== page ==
Maddox’s Artistic Director, Maeve Doyle, speaks to British-American artist Russell Young about how the cult of celebrity led him to create the electrifying body of work currently on display at Maddox Gallery in Gstaad. Aptly named The Glamour Game, Young’s first solo show with Maddox reveals a relentless desire to chronicle the seductive sparkle of celebrity and inspire conversation about the darker side of fame.
Maeve Doyle: Your bold, colourful prints of ill-fated celebrities like Elvis and Marilyn Monroe are glittering and abrasive. What is it about the nature of celebrity that first captured your attention Russell?
Russell Young: As a child, my father, through movies, introduced me to the concept of heroes, whether it was Batman, Superman or Brigitte Bardot. Growing up in the North of England in the late 60s and early 70s, where the footballer George Best was really the only hero, I began to discover this great cast of characters, both glamorous and beautiful and ugly and mean, that offered me escapism. Films opened my eyes to somewhere more interesting, more intellectual, and more fun.
MD: The American Dream inspired the characters in The Glamour Game. Does the idea that if you work hard and commit to something you can change your life still exist?
RY: Absolutely. You can still try to achieve it, but you can’t ignore the dark side, which has always been there. I’m drawn to the wonderful, glamorous, idyllic culture, of love and peace, of Marilyn Monroe and Elvis – the great cast of characters in The Glamour Game. And then there is the underbelly of crime and violence in America. It’s chaotic, but it’s beautiful – that’s what fascinates me.
RUSSELL YOUNG, MARILYN PORTRAIT CALIFORNIA, 2014
MD: Let’s talk about the image of Marilyn crying, which shows a different side to the actress, with cracks showing. When people look at your work, they often start the sentence with “I remember”. With Marilyn, I think the viewer will wonder at which point in her life was it taken. Was the press hounding her?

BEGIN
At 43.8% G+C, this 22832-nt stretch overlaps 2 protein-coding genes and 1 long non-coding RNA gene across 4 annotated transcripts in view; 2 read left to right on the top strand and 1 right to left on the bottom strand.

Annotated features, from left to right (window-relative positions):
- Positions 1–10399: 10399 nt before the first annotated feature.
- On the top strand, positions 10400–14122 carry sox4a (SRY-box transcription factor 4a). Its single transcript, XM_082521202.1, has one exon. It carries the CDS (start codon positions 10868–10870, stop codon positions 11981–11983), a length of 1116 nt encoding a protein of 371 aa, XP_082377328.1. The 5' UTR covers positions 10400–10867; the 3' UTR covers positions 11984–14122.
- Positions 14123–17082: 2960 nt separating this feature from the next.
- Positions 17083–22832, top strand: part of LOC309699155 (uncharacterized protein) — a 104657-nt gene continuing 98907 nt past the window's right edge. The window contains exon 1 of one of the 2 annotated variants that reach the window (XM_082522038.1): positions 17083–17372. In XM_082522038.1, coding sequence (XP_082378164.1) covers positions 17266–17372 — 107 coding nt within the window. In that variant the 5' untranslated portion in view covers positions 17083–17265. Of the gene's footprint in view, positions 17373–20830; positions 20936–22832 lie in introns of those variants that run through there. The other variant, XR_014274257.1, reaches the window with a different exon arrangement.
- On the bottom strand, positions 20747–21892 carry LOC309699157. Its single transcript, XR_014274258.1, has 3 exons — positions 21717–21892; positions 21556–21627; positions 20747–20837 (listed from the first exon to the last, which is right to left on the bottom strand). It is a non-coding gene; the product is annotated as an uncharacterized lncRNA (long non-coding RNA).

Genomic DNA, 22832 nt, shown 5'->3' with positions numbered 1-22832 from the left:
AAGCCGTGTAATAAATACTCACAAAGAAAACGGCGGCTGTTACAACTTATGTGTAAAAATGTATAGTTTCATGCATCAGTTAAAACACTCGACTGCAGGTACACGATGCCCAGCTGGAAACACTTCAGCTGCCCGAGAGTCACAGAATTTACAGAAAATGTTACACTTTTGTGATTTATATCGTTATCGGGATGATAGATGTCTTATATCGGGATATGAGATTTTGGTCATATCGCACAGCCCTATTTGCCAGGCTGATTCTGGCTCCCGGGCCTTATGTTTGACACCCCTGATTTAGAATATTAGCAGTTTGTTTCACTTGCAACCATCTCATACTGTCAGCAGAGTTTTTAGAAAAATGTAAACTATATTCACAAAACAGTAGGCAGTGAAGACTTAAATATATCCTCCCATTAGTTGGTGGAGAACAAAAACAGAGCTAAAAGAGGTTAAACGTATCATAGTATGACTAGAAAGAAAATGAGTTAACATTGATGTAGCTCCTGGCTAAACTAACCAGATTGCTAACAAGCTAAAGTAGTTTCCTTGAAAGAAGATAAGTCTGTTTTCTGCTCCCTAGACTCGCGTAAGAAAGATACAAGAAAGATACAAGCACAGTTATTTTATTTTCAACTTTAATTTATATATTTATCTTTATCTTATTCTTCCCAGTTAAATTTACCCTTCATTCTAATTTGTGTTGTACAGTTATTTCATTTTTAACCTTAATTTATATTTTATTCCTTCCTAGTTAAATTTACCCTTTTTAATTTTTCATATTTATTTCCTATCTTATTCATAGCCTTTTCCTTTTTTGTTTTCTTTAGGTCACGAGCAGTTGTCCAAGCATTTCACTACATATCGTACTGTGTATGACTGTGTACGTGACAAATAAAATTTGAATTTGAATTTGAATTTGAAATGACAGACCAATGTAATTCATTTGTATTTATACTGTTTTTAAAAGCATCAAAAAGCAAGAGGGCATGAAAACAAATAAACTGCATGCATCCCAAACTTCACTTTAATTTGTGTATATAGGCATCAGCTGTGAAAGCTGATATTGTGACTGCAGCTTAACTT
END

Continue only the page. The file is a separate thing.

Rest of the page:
RY: People sometimes ask me if I took the photograph. I was three when she died! That’s how long ago we’re talking, but she continues to be so present. I worked very closely with the Marilyn Monroe estate on this image. She had just got divorced from Joe DiMaggio and the original photograph shows the paparazzi reporters all around her. My piece focuses on only 10% of the image, if not less, so it’s just her and her gestures. It’s the perfect mix of emotions for me to explore as an artist – she’s so beautiful, yet so sad.
MD: How do the characters in The Glamour Game fit into America as we know it now?
RY: These are, and always will be, aspirational characters. With social media, modern-day celebrities can’t do or say anything wrong. Today, everything is posted and talked about on Instagram, Twitter or TikTok – they live in this life that’s so immediate, so throwaway. With Marilyn Monroe, Marlon Brando, Elvis, Muhammad Ali, they just last, and last, and last.
MD: I’d like to talk a bit about your work The Pig Portraits, which I first saw in 2003. I think you were still taking photographs at the time. It was your first series of anti-celebrity headshots, I believe.
RY: Yes, I had stopped working as a photographer and fallen out of love with the music industry [Russell directed hundreds of music videos in the 1990s]. The music that was coming out in the late 90s was dreadful, so I decided I would go back to what the three-year-old me wanted to do, which was be an artist. I thought I might do abstracts or landscapes, but with so many years of looking at light, dark and shade, of dots per inch, I was drawn back into the photographic image. I decided that I would try screen printing all these wonderful police mugshots of famous people, and that became my first series. It was a reaction to my former career – I was paid to make people look handsome, cool and mean – and I thought, let’s make them look interesting and glamorous, which is a sensibility that is wired in me. It wasn’t intentional.
RUSSELL YOUNG, ELVIS HEARTBREAK HOTEL, 2022
MD: I’ve been stunned by your work for over a decade, and I think as someone who moved to the States from Britain, that you see America in a unique way. And I’m really glad that you point out the fickleness of fame and fortune, and how sometimes our dreams can actually turn into our nightmares.
RY: Thank you. I’ve really enjoyed our friendship over the years.
Listen to the full interview on Spotify: